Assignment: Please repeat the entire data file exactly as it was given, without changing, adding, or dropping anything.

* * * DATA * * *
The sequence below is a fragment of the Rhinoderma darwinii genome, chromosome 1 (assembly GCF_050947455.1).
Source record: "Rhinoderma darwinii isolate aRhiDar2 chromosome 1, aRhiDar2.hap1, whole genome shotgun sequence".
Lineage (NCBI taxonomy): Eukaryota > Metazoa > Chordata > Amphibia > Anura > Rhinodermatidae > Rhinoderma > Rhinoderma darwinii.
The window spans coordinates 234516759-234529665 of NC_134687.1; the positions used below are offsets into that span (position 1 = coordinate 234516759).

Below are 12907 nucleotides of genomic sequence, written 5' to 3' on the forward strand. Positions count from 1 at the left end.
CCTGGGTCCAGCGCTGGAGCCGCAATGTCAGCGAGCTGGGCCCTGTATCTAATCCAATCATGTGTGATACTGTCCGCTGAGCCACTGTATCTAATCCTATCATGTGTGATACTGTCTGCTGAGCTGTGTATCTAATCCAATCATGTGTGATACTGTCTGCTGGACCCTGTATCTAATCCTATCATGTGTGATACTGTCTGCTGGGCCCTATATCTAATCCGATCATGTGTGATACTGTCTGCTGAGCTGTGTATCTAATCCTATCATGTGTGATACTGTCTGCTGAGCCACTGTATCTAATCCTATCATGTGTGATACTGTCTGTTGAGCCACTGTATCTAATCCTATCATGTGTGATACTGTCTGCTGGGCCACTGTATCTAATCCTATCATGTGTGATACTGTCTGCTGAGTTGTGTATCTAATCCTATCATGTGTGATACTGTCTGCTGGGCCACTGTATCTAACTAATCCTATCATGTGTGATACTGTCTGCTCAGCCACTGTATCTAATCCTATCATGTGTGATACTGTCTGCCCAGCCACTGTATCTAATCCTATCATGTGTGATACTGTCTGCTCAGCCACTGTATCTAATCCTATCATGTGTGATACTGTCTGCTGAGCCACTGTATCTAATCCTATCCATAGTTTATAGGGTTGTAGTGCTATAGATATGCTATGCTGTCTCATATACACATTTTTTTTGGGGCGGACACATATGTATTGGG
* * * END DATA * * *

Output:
The sequence below is a fragment of the Rhinoderma darwinii genome, chromosome 1 (assembly GCF_050947455.1).
Source record: "Rhinoderma darwinii isolate aRhiDar2 chromosome 1, aRhiDar2.hap1, whole genome shotgun sequence".
Lineage (NCBI taxonomy): Eukaryota > Metazoa > Chordata > Amphibia > Anura > Rhinodermatidae > Rhinoderma > Rhinoderma darwinii.
The window spans coordinates 234516759-234529665 of NC_134687.1; the positions used below are offsets into that span (position 1 = coordinate 234516759).

Below are 12907 nucleotides of genomic sequence, written 5' to 3' on the forward strand. Positions count from 1 at the left end.
CCTGGGTCCAGCGCTGGAGCCGCAATGTCAGCGAGCTGGGCCCTGTATCTAATCCAATCATGTGTGATACTGTCCGCTGAGCCACTGTATCTAATCCTATCATGTGTGATACTGTCTGCTGAGCTGTGTATCTAATCCAATCATGTGTGATACTGTCTGCTGGACCCTGTATCTAATCCTATCATGTGTGATACTGTCTGCTGGGCCCTATATCTAATCCGATCATGTGTGATACTGTCTGCTGAGCTGTGTATCTAATCCTATCATGTGTGATACTGTCTGCTGAGCCACTGTATCTAATCCTATCATGTGTGATACTGTCTGTTGAGCCACTGTATCTAATCCTATCATGTGTGATACTGTCTGCTGGGCCACTGTATCTAATCCTATCATGTGTGATACTGTCTGCTGAGTTGTGTATCTAATCCTATCATGTGTGATACTGTCTGCTGGGCCACTGTATCTAACTAATCCTATCATGTGTGATACTGTCTGCTCAGCCACTGTATCTAATCCTATCATGTGTGATACTGTCTGCCCAGCCACTGTATCTAATCCTATCATGTGTGATACTGTCTGCTCAGCCACTGTATCTAATCCTATCATGTGTGATACTGTCTGCTGAGCCACTGTATCTAATCCTATCCATAGTTTATAGGGTTGTAGTGCTATAGATATGCTATGCTGTCTCATATACACATTTTTTTTGGGGCGGACACATATGTATTGGG